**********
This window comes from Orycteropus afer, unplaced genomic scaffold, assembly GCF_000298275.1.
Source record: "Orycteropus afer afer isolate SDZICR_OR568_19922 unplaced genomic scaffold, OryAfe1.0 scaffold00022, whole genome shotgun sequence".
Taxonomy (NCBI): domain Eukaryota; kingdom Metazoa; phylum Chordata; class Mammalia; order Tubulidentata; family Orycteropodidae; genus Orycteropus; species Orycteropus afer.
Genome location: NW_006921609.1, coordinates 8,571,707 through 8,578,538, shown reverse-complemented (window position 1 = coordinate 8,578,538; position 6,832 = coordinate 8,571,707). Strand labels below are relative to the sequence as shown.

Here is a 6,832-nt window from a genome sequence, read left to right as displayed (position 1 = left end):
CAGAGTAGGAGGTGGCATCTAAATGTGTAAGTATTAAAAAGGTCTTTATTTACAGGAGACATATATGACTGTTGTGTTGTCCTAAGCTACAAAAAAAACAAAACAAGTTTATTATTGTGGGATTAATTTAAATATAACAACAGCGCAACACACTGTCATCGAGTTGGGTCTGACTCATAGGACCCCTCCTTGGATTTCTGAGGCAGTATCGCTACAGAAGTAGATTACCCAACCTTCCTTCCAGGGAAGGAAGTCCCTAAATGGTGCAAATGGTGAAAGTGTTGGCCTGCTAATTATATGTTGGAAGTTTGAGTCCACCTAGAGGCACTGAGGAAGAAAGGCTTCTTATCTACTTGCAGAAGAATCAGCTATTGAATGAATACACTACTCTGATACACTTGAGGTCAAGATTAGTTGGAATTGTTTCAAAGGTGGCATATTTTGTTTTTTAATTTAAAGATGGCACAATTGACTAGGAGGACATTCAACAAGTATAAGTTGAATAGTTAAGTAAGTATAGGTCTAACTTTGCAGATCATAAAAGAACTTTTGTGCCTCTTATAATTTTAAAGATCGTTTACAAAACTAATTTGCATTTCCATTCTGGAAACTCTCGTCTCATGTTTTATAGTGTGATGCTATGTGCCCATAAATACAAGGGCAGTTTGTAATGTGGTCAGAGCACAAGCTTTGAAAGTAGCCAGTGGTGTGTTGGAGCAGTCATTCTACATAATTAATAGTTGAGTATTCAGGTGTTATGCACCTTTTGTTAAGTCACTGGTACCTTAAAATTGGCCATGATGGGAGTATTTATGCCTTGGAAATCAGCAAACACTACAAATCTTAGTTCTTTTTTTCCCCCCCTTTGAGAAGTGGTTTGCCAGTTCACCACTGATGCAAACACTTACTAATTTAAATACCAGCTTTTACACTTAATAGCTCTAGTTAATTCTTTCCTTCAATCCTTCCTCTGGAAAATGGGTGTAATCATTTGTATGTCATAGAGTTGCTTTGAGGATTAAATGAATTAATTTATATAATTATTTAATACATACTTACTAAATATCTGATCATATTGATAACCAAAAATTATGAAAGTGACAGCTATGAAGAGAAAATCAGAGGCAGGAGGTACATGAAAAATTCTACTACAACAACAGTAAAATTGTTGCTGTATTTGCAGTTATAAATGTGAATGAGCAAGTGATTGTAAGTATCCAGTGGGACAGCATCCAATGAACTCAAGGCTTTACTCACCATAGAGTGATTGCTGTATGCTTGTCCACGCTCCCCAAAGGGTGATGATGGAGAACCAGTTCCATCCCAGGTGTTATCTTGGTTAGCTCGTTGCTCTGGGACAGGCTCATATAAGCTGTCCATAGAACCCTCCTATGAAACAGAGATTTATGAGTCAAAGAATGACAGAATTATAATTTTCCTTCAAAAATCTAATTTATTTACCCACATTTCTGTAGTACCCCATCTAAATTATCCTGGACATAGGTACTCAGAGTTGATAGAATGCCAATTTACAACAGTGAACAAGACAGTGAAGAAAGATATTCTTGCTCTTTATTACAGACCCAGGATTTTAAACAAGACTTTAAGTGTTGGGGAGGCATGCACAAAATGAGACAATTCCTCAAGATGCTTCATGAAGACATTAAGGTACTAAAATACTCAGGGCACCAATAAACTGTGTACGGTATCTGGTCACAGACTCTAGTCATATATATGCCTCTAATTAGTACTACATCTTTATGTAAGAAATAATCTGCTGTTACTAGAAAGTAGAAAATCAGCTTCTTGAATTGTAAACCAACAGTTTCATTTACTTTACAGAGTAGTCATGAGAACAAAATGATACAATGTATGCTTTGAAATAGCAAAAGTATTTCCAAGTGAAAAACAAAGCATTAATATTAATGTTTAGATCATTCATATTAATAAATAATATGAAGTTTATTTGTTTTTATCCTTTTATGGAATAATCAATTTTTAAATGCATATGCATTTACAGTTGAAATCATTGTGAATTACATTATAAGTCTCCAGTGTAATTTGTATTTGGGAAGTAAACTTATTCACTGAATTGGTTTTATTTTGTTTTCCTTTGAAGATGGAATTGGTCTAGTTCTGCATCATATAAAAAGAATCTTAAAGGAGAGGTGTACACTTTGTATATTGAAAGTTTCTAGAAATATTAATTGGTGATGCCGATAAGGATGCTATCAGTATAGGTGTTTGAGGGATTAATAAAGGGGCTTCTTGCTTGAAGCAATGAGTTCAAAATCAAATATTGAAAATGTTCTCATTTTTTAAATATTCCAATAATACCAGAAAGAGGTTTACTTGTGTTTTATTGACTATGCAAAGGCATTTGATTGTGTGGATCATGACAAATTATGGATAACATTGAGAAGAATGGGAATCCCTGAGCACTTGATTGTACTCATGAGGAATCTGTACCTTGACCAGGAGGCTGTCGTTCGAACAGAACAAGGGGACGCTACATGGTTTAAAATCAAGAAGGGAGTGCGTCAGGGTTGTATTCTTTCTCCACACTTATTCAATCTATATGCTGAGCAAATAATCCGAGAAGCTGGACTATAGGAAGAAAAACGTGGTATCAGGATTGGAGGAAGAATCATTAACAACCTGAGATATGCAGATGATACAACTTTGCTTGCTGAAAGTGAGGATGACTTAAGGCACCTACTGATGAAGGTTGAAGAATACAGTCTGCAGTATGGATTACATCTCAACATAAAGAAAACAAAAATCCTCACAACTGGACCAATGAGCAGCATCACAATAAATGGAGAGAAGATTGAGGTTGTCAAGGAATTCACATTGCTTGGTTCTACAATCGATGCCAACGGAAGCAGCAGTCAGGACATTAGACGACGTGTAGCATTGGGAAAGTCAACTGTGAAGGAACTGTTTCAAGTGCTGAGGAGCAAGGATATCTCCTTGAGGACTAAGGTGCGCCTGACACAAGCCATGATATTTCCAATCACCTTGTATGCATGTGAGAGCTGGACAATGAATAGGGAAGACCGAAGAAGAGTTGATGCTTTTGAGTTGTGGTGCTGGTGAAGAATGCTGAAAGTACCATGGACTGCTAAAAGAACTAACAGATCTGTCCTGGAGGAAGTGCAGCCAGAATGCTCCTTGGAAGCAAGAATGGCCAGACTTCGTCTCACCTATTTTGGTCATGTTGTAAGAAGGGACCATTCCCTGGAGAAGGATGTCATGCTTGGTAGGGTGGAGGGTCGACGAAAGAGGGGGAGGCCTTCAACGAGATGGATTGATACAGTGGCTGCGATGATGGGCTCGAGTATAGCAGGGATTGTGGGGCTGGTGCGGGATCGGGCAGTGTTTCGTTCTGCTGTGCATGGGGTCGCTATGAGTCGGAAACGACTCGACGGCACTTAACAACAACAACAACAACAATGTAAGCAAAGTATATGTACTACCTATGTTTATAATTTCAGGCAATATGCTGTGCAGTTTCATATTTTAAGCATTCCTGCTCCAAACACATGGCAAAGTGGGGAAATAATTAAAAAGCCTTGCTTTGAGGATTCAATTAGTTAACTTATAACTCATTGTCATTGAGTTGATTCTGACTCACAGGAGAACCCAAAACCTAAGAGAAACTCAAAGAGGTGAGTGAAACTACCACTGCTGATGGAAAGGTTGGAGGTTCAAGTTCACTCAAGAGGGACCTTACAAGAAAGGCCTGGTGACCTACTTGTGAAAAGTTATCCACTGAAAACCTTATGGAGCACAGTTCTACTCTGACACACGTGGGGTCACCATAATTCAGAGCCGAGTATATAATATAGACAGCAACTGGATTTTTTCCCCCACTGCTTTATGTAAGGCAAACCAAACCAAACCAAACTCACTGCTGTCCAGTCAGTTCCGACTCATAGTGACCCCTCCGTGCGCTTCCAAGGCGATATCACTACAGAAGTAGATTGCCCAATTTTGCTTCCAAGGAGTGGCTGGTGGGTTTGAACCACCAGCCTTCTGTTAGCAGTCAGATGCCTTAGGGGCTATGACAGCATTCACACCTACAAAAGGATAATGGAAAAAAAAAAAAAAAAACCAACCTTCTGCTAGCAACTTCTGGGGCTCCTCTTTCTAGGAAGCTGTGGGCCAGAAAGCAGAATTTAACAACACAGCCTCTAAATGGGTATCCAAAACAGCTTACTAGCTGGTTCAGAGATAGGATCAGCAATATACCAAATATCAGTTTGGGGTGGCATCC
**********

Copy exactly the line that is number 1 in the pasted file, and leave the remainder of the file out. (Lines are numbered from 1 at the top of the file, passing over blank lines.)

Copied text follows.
This window comes from Orycteropus afer, unplaced genomic scaffold, assembly GCF_000298275.1.